Jammu and Kashmir is grappling with the worst floods in the past five/six decades.
Preliminary reports place the death toll at two hundred; the actual figure may be much more.
Lakhs have remained marooned over many days and thousands have been left homeless. No doubt, the tragedy is of mammoth proportions.
The primary thought goes out to those who have been caught in the throes of this tragedy; their helplessness against the havoc that the disaster has wreaked on their lives.
One cannot help but lament their pitiable state as they witnessed their homes being washed away, the loss of their dear ones, their own fight for survival, as the ogres of hunger, cold, disease and ruined lives haunt them.
One wonders where the inestimable Syed Ali Shah Geelani and his gang of separatist leaders have disappeared.
Are they not self-proclaimed true voices of Kashmir? Are they not the torch bearers of the Kashmiri struggle and custodians of Kashmiriyat? Why are they silent today?
Why are they not out in the streets with their cadre supervising relief work, or at least standing by with those who follow them in their incessant stone pelting?
Surely some of the money that they profess to collect from the people of Kashmir as Zakat (donation) for their cause of "independence" can be diverted for the good of the people under such testing circumstances.
It would be great to see Geelani giving even a biscuit to a child. It would be a welcome change from the incessant demands that he makes all the time.
The state administration that holds primary responsibility for dealing with the situation is, by itself, in a state of shock. It has been caught off-guard.
Busy in playing out local politics, it has not paid attention to issues such as disaster management. It is the people who are now suffering the brunt of its ineptness.
Take the instance of a bus swept away by a flash flood in Nowshera, Rajouri. The loss of human lives in this single incident is feared to be seventy. While the locals looked on helplessly and trapped passengers prayed for relief, the civil administration arrived some four hours after the incident was reported.
Compare this with the manner in which the army has responded.
It was the first to reach the spot and carry out rescue operations despite the inclement weather, the incessant rain and the swirling waters.
Army soldiers pulled out the submerged vehicle and saved a few lives.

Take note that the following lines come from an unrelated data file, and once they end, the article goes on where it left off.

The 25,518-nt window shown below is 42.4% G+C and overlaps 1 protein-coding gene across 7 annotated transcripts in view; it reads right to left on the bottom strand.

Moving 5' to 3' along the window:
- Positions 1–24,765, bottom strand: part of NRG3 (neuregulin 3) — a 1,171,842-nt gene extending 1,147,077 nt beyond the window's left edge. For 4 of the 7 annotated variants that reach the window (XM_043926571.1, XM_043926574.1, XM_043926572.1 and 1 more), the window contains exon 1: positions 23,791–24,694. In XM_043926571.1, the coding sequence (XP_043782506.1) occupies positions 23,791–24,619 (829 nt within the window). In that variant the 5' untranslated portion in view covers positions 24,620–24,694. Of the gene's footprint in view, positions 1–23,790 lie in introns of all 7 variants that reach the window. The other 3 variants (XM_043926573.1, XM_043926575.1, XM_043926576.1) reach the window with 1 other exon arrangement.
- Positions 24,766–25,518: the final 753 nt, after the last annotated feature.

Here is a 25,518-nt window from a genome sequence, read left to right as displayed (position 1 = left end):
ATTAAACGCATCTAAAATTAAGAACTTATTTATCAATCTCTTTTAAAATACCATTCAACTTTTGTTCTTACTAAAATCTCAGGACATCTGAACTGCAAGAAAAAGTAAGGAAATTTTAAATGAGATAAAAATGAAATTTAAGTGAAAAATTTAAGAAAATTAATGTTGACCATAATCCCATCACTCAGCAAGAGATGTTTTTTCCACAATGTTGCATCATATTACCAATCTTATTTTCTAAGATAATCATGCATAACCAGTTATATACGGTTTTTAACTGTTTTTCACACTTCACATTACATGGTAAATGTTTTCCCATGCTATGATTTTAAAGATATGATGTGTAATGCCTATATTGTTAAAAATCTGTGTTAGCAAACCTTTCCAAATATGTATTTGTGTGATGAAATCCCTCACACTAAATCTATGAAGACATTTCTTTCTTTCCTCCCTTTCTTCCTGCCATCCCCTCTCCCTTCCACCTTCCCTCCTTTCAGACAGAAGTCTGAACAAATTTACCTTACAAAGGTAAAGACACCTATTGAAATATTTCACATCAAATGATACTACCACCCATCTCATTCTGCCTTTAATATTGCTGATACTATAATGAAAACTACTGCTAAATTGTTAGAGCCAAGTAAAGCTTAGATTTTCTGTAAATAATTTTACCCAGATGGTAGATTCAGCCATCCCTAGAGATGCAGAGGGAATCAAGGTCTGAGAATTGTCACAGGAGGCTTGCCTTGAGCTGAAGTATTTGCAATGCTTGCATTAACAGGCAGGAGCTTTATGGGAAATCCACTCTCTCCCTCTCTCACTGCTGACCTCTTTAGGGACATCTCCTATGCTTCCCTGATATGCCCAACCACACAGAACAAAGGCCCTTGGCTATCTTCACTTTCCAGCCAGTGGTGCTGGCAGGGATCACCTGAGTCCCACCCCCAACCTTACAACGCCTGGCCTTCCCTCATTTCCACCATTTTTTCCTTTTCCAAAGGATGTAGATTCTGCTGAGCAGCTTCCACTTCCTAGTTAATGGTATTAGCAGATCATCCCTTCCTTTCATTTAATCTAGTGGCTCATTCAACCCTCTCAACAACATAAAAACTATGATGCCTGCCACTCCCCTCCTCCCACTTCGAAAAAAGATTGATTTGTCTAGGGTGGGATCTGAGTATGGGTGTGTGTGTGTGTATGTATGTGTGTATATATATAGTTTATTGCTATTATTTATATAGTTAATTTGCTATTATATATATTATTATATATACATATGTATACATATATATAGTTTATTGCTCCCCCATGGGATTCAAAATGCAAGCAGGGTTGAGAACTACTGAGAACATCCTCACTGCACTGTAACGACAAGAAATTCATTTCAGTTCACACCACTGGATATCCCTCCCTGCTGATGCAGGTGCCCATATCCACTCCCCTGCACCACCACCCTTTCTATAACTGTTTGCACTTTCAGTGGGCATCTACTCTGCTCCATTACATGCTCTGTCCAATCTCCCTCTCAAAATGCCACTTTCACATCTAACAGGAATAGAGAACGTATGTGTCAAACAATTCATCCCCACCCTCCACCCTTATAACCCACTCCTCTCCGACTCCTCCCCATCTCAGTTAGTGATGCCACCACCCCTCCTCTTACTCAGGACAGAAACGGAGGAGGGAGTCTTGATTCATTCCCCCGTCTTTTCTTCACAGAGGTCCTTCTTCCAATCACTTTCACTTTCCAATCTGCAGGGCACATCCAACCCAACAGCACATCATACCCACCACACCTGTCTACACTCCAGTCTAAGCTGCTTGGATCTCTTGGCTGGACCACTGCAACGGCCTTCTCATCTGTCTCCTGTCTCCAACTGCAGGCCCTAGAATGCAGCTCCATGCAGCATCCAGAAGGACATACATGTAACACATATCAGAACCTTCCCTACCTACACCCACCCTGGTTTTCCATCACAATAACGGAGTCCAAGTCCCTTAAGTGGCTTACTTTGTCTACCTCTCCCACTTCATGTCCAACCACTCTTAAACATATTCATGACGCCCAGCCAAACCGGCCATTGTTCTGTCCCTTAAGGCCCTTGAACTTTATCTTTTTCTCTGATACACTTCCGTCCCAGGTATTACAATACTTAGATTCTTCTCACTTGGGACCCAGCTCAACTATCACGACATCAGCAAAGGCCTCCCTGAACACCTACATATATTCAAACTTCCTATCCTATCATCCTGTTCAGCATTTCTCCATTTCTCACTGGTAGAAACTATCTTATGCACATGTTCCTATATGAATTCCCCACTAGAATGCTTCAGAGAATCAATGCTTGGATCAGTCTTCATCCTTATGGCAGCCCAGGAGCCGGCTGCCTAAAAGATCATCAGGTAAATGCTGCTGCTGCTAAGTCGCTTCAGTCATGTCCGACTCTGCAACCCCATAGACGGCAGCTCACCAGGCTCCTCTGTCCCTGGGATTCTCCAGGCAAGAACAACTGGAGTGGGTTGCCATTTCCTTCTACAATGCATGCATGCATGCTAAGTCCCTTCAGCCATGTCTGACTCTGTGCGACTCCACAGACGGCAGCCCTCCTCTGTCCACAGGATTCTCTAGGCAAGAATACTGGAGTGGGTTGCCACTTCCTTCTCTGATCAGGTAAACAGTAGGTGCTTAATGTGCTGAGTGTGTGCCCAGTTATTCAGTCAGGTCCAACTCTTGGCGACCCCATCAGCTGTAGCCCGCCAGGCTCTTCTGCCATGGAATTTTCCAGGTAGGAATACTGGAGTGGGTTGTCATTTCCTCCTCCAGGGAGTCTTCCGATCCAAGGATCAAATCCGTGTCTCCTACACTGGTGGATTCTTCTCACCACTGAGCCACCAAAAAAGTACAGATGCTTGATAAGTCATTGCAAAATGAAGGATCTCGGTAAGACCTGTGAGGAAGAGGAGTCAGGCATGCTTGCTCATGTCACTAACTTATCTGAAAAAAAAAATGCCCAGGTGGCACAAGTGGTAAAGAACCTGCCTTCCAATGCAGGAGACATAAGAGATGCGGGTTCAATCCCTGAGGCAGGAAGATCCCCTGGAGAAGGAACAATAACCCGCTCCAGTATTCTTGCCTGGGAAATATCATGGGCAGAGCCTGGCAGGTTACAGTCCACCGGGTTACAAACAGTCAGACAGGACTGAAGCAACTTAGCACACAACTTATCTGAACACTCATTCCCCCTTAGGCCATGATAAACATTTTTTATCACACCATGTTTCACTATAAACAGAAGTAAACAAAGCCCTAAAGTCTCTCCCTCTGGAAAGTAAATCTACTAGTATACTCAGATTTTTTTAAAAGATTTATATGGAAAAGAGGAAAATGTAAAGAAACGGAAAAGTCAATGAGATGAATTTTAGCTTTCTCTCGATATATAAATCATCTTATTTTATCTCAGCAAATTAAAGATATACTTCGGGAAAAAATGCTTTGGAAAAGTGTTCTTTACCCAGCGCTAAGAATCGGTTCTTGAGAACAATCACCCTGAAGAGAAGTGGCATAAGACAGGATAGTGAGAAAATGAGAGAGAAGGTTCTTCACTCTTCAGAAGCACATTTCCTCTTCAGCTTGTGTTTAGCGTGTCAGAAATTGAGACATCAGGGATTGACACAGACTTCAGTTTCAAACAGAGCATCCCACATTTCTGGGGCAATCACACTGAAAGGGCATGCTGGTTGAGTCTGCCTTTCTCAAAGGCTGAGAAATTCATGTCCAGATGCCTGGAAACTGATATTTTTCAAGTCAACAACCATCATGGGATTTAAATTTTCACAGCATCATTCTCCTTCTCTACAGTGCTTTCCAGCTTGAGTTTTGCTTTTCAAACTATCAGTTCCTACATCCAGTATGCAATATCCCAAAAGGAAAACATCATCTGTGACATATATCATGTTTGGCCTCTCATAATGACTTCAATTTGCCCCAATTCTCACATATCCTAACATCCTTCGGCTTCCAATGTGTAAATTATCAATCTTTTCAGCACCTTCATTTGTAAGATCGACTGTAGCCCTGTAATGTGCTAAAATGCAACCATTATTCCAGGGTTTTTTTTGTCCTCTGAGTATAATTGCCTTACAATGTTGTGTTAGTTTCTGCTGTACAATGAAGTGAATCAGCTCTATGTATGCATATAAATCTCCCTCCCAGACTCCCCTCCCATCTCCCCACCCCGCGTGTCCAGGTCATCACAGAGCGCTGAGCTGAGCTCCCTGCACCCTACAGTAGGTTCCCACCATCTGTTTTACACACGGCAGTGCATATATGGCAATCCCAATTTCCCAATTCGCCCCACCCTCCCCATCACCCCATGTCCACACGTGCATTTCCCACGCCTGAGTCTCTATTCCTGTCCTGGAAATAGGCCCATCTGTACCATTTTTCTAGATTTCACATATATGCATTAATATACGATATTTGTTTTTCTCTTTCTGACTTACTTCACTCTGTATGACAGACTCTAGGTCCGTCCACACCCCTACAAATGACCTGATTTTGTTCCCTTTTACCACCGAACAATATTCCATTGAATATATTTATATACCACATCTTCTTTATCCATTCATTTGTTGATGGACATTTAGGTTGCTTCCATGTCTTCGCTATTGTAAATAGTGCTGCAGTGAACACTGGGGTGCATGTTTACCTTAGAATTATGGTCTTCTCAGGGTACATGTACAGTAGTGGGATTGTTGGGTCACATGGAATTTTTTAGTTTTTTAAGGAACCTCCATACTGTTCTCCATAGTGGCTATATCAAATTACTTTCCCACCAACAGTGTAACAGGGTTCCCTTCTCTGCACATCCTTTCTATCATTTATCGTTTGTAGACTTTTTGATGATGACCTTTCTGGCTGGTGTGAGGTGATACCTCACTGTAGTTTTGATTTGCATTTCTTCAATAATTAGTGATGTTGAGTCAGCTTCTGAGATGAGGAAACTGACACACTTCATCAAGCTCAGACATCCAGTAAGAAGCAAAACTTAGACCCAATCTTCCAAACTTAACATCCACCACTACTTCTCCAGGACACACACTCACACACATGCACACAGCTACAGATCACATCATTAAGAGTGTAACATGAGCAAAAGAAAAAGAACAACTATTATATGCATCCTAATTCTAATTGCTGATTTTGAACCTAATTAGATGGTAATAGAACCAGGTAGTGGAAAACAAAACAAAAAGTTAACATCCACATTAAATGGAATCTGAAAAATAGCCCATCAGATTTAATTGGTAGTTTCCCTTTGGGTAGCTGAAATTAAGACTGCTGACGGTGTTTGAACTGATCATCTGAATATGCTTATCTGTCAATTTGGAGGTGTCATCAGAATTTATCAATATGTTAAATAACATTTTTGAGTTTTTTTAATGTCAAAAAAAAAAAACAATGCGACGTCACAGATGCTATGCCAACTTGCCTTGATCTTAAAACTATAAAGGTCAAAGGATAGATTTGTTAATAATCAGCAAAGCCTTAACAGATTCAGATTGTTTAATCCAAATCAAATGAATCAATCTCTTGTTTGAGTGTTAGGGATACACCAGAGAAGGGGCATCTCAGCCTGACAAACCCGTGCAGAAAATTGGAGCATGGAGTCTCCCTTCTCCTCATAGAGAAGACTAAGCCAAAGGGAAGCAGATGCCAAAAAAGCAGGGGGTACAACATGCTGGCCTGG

This was simply a harbinger of many more horrific stories to come where the onus of action and reaction fell only on the resolute army soldiers.
Being sensitive to the magnitude of the tragedy as it unfolded, the army did not wait for the necessary sanction to give aid to the civil authority.
Within hours of the situation developing, the army had unilaterally launched Operation Megh Raahat
It went into rescue mode immediately and without fanfare.
As the land got enveloped in a disaster of epic proportion, the army has been the torch bearer around which the rescue and relief operation is being carried out.
Undoubtedly, many more agencies, including the Air Force, disaster management authority and paramilitary forces are putting in a herculean effort.
The state government, led by the chief minister himself, is doing what it can to the very best of its ability.
It is, however, the army which is generating hope and confidence amongst the marooned people, and that despite having suffered considerable losses.
The statements issued and the actions taken by leaders of the community, state and nation at such times reflect their honesty of purpose and their effectiveness.
Prime Minister Narendra Modi, in this context, has shown that he is a true statesman and leader.
He visited the flood-affected areas on ground as opposed to an aerial survey as is the normal practice; he termed it as a natural disaster and expressed unmitigated solidarity with the people of Kashmir.
He offered all possible help to our neighbours who are also struck by this tragedy, despite the fact, that not even ten days ago they were shelling our posts and our people.
He followed his words with action by offering a more than a generous relief package to the state and placing the entire machinery of the central government at the disposal of the relief effort.
Army Chief General Dalbir Singh Suhag has been literally camping in Kashmir to motivate his men into giving off their best.
A man of few words and lots of action, he is not giving statements from Delhi, but is engrossed with the situation on ground.
It is also refreshing to hear Chief Minister Omar Abdullah speaking well of the army and the central government, considering that most of the soliloquies that he delivers normally are either aimed at expressing his ire against the central government or at bashing the army.
As the rescue and relief efforts are underway, the separatists may well be busy conferring with their masters across the border about ways and means to malign the Government of India and the Indian Army even in this situation.
One would not be surprised if the Hurriyat has a hand in instigating people to attack and curse the rescuers as is being reported. The leaders may even have relocated to their plush and safe bungalows in Delhi to return only once the rehabilitation process is complete and voice their own negative assessments.
This is not the time for recrimination; it is a time to work together to save human lives.
Chief Minister Omar Abdullah and his government can be questioned about the failures later; now is the time to stand by him, assist him and motivate him.
Do the separatist have the courage to move on this path?
Will Syed Geelani and Mirwaiz Umar Farooq please respond?